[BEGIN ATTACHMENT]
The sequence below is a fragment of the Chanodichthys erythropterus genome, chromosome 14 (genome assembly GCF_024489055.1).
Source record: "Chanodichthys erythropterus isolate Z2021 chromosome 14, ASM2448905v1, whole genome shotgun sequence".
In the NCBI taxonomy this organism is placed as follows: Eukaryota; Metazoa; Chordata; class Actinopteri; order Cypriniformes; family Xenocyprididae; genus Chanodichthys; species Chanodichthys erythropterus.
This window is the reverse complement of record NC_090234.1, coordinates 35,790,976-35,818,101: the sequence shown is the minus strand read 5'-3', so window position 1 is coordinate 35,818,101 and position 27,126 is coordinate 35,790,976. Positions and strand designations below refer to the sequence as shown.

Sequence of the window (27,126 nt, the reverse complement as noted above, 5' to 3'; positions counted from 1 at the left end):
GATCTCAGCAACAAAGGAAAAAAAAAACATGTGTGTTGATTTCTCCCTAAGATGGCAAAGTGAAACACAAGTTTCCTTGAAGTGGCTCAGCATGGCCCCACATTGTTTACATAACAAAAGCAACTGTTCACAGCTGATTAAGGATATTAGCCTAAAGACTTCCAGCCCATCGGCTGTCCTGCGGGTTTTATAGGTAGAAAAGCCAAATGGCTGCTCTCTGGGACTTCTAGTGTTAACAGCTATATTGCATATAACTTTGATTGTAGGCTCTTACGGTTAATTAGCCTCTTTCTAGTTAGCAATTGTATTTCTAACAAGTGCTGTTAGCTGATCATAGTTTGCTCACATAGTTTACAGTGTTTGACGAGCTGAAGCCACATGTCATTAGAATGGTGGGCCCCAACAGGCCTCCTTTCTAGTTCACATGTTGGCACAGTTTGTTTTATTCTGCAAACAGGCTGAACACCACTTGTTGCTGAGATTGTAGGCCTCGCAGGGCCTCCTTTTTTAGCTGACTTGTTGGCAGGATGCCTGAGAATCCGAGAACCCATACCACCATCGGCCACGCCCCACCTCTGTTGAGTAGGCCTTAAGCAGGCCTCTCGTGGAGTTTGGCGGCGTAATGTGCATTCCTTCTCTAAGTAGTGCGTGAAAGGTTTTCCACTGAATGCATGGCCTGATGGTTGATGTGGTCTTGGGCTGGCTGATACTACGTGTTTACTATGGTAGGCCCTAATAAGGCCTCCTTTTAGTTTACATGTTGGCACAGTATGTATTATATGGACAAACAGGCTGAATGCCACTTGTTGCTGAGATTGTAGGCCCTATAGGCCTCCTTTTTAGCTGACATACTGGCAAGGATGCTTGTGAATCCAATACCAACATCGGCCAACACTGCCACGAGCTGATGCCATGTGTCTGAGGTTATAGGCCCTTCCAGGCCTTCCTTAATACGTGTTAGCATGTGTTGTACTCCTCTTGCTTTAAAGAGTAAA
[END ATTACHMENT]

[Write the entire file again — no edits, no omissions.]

The sequence below is a fragment of the Chanodichthys erythropterus genome, chromosome 14 (genome assembly GCF_024489055.1).
Source record: "Chanodichthys erythropterus isolate Z2021 chromosome 14, ASM2448905v1, whole genome shotgun sequence".
In the NCBI taxonomy this organism is placed as follows: Eukaryota; Metazoa; Chordata; class Actinopteri; order Cypriniformes; family Xenocyprididae; genus Chanodichthys; species Chanodichthys erythropterus.
This window is the reverse complement of record NC_090234.1, coordinates 35,790,976-35,818,101: the sequence shown is the minus strand read 5'-3', so window position 1 is coordinate 35,818,101 and position 27,126 is coordinate 35,790,976. Positions and strand designations below refer to the sequence as shown.

Sequence of the window (27,126 nt, the reverse complement as noted above, 5' to 3'; positions counted from 1 at the left end):
GATCTCAGCAACAAAGGAAAAAAAAAACATGTGTGTTGATTTCTCCCTAAGATGGCAAAGTGAAACACAAGTTTCCTTGAAGTGGCTCAGCATGGCCCCACATTGTTTACATAACAAAAGCAACTGTTCACAGCTGATTAAGGATATTAGCCTAAAGACTTCCAGCCCATCGGCTGTCCTGCGGGTTTTATAGGTAGAAAAGCCAAATGGCTGCTCTCTGGGACTTCTAGTGTTAACAGCTATATTGCATATAACTTTGATTGTAGGCTCTTACGGTTAATTAGCCTCTTTCTAGTTAGCAATTGTATTTCTAACAAGTGCTGTTAGCTGATCATAGTTTGCTCACATAGTTTACAGTGTTTGACGAGCTGAAGCCACATGTCATTAGAATGGTGGGCCCCAACAGGCCTCCTTTCTAGTTCACATGTTGGCACAGTTTGTTTTATTCTGCAAACAGGCTGAACACCACTTGTTGCTGAGATTGTAGGCCTCGCAGGGCCTCCTTTTTTAGCTGACTTGTTGGCAGGATGCCTGAGAATCCGAGAACCCATACCACCATCGGCCACGCCCCACCTCTGTTGAGTAGGCCTTAAGCAGGCCTCTCGTGGAGTTTGGCGGCGTAATGTGCATTCCTTCTCTAAGTAGTGCGTGAAAGGTTTTCCACTGAATGCATGGCCTGATGGTTGATGTGGTCTTGGGCTGGCTGATACTACGTGTTTACTATGGTAGGCCCTAATAAGGCCTCCTTTTAGTTTACATGTTGGCACAGTATGTATTATATGGACAAACAGGCTGAATGCCACTTGTTGCTGAGATTGTAGGCCCTATAGGCCTCCTTTTTAGCTGACATACTGGCAAGGATGCTTGTGAATCCAATACCAACATCGGCCAACACTGCCACGAGCTGATGCCATGTGTCTGAGGTTATAGGCCCTTCCAGGCCTTCCTTAATACGTGTTAGCATGTGTTGTACTCCTCTTGCTTTAAAGAGTAAA